I don’t know many alcoholics or drug addicts, but I’ve seen their effect on their kids. And it’s not pretty. This is what’s happening to Toronto, or akin to it.
Mayor Rob Ford has essentially been outed
by the anonymous source in the newspapers today who said that Mayor
Ford’s Chief of Staff was fired because he’d told the Mayor to “to deal
with his “personal problems.”” (Don Peat, The Toronto Sun, 24 May 2013).
But it’s not like this is shocking to anyone. We’ve seen the Mayor
slowly implode from his first year in office, and his acolytes enable
him by buying into the story that it’s all “the Toronto Star’s
fault.” At first, it seemed like it was just him being stubborn not to
work the system because he was so used to being a loner. And by the time
he got a clue, Council was no longer in thrall to him being the
city-wide choice of mayor and began to ignore him and to lead instead.
Why did Mayor Ford not understand from the get-go the importance of
doing the paperwork and working with fractious Councillors, no matter
how annoying they may be, in order to get the job done? Was it simple
stubbornness as so many assert, or was it alcoholism and drug addiction?
settled down, and then he had the court cases. But he won. And briefly,
it seemed like Mayor Ford was coming back to life, starting to lead
But then he went and groped Sarah Thomson, according to her account, first on Facebook
and then in the media. The picture she posted looked like other
pictures of Mayor Ford when he’s been alleged to have been drinking.
People were polarized, and as was predictable, people sided with the
man, Mayor Ford. I note that the police have not laid charges, and in
the he-said, she-said manner of these things, clearly they’ve taken his
side. But that has always been the way, as far as I’ve seen, when it
comes to alcoholics. No, it’s not their fault. It’s not them to blame
for the egregious actions, the accusations, the bad behaviour. It’s
somebody else’s fault. Or somebody is out to get them. Or it’s all in
the other person’s head. The conspiracy theories and blame games abound.
His supporters are crying out a man is innocent until proven guilty in
Canada. But this is not a matter of guilt or innocence. Alcoholism is
not a crime; it’s a disease.
Instead of causing chaos in a family
as alcoholics are wont to do, Mayor Ford is causing chaos in the city.
We are the fall-out of dysfunctional behaviour. The irony is that if he
did say, “I am an alcoholic, and I am going into rehab,” the citizens of
Toronto would fall all over themselves in their sympathy. I bet he’d
even be a shoo-in for Mayor in the next election.
issue is not a matter of ethics or of guilt or incompetence, it’s a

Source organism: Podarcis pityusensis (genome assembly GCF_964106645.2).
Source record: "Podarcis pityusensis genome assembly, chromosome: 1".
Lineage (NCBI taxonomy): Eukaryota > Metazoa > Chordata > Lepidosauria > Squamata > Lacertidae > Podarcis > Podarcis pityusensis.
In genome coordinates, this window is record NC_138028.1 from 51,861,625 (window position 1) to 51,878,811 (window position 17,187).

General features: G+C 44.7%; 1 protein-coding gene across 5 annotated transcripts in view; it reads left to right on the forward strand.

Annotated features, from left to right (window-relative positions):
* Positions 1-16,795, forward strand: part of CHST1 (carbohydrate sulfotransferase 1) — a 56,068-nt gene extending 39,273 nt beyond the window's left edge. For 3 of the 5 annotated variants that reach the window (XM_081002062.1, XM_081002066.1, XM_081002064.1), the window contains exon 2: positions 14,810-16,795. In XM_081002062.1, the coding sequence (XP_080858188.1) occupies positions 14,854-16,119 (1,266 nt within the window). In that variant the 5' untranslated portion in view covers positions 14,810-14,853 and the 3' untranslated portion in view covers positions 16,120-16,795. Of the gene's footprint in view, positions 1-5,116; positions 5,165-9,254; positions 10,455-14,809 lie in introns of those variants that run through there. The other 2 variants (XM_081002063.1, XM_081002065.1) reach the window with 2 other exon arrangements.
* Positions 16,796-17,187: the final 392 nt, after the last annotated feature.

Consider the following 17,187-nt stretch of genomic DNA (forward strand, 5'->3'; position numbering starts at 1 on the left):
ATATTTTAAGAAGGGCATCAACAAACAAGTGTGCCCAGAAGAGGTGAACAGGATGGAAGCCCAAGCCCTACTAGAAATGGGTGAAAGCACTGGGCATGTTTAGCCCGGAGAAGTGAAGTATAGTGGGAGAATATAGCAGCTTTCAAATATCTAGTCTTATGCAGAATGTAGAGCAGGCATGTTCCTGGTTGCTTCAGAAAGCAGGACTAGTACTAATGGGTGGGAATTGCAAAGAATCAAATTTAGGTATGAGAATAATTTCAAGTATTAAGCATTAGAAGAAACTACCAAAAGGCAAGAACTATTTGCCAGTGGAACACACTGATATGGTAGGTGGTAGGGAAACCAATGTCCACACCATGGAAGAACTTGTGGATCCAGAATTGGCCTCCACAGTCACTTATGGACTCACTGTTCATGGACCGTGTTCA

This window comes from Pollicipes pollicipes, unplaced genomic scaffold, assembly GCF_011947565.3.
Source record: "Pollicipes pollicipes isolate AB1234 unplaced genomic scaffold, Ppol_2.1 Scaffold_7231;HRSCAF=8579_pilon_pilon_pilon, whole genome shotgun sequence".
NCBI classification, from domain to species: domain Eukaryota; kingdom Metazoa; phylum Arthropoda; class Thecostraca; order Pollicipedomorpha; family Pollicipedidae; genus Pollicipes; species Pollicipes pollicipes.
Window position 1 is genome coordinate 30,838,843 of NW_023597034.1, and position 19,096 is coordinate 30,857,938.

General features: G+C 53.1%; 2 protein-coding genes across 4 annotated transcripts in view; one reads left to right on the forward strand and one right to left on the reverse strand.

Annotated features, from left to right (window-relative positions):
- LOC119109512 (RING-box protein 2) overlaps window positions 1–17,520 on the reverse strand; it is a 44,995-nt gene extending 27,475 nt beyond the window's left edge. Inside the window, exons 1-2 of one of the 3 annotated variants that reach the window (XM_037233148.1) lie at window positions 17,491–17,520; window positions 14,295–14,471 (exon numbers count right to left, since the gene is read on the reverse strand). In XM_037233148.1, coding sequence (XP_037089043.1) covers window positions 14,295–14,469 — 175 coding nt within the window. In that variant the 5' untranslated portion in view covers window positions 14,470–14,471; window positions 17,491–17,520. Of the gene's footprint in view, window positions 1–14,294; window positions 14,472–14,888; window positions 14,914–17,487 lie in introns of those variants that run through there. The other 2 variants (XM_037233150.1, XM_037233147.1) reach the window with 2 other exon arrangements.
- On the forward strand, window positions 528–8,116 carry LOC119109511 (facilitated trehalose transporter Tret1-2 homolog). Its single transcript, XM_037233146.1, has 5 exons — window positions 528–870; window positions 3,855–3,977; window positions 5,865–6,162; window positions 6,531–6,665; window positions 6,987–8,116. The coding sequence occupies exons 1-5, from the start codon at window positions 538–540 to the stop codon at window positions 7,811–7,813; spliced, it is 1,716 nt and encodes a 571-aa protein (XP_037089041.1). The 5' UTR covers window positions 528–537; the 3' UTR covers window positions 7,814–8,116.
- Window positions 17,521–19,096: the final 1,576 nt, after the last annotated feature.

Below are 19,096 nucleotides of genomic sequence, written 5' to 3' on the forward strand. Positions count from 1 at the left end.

matter of a disease, of a brain doing its best to avoid hard truths that
is driving Mayor Ford to do what is the worst for him and for us. A
week after a video was reported to have been seen showing him smoking
crack cocaine, the video is no longer germane, for Mayor Ford with his
off-handed denials, his avoidance of the issue, of blaming others
(notably the Toronto Star, avoiding the fact it was the American Gawker
that broke the story), of completely abdicating his leadership role,
has lost the ability to govern and has plunged Toronto into a crisis,
notwithstanding Councillors at every turn trying to say that city
It may be continuing, but the public is not
engaged because we’re busy watching the Mayor implode. And the public
needs to be engaged with the humungous problems facing the city, such as
beyond-inadequate public transit, insane traffic congestion, aging and
inadequate infrastructure, and so on. Just as an alcoholic derails a
family so that no member can function adequately even at work, so has
Mayor Ford derailed us.
Unfortunately, by the very nature of who
he is and the nature of alcoholism in general, unless something drastic
happens, I cannot foresee Mayor Ford stepping up to the microphone and
saying, “I am an alcoholic, and I am going to get help,” thus allowing
the city to settle down and function properly again. I would have
thought losing the coaching job of the Don Bosco Eagles would have been
the final loss, the ultimate loss that would have tossed the cold water
of reality in Mayor Ford’s face. Apparently not. He fired his Chief of
Staff instead of facing up to the obvious.
And so unless someone
holds an intervention – something Tim Bosma did for his best friend, who
thanked Bosma at Bosma’s funeral – Ford is going to keep lurching us
Torontonians down the destructive path alcoholics always lead their
loved ones down. In the usual way of things, some family members sever
ties completely with their family alcoholic, while others continue to
enable him or her. We have been enabling Ford. Councillor Doug Ford
doing a Harper-style presser, with the caveat that he at least did
address the issue, enabled Mayor Ford’s avoidant behaviour. But it’s
time for Mayor Ford’s close ones to hold an intervention and for the
rest of us to sever ties.
There is no remedy in law to make a
mayor leave. Executive Council is issuing a statement that will
purportedly urge “Ford to finally address eight-day-old media reports on
a video that appears to show him smoking crack.” (Daniel Dale, The Toronto Star, 23 May 2013)
But Mayor Ford will remain mayor unless he himself chooses to take a
leave of absence. I would say that he needs at least six months off to
go into rehab, get clean, and become strong enough to withstand the
pressures of the office without falling back into old maladaptive
habits. Barring that, while Ford scandals rage and distract, Council
will strain to lead the city as it has been doing so for about the past
year or so, ever since Councillor Karen Stintz led the TTC revolt on
Council, until 2014. Not good.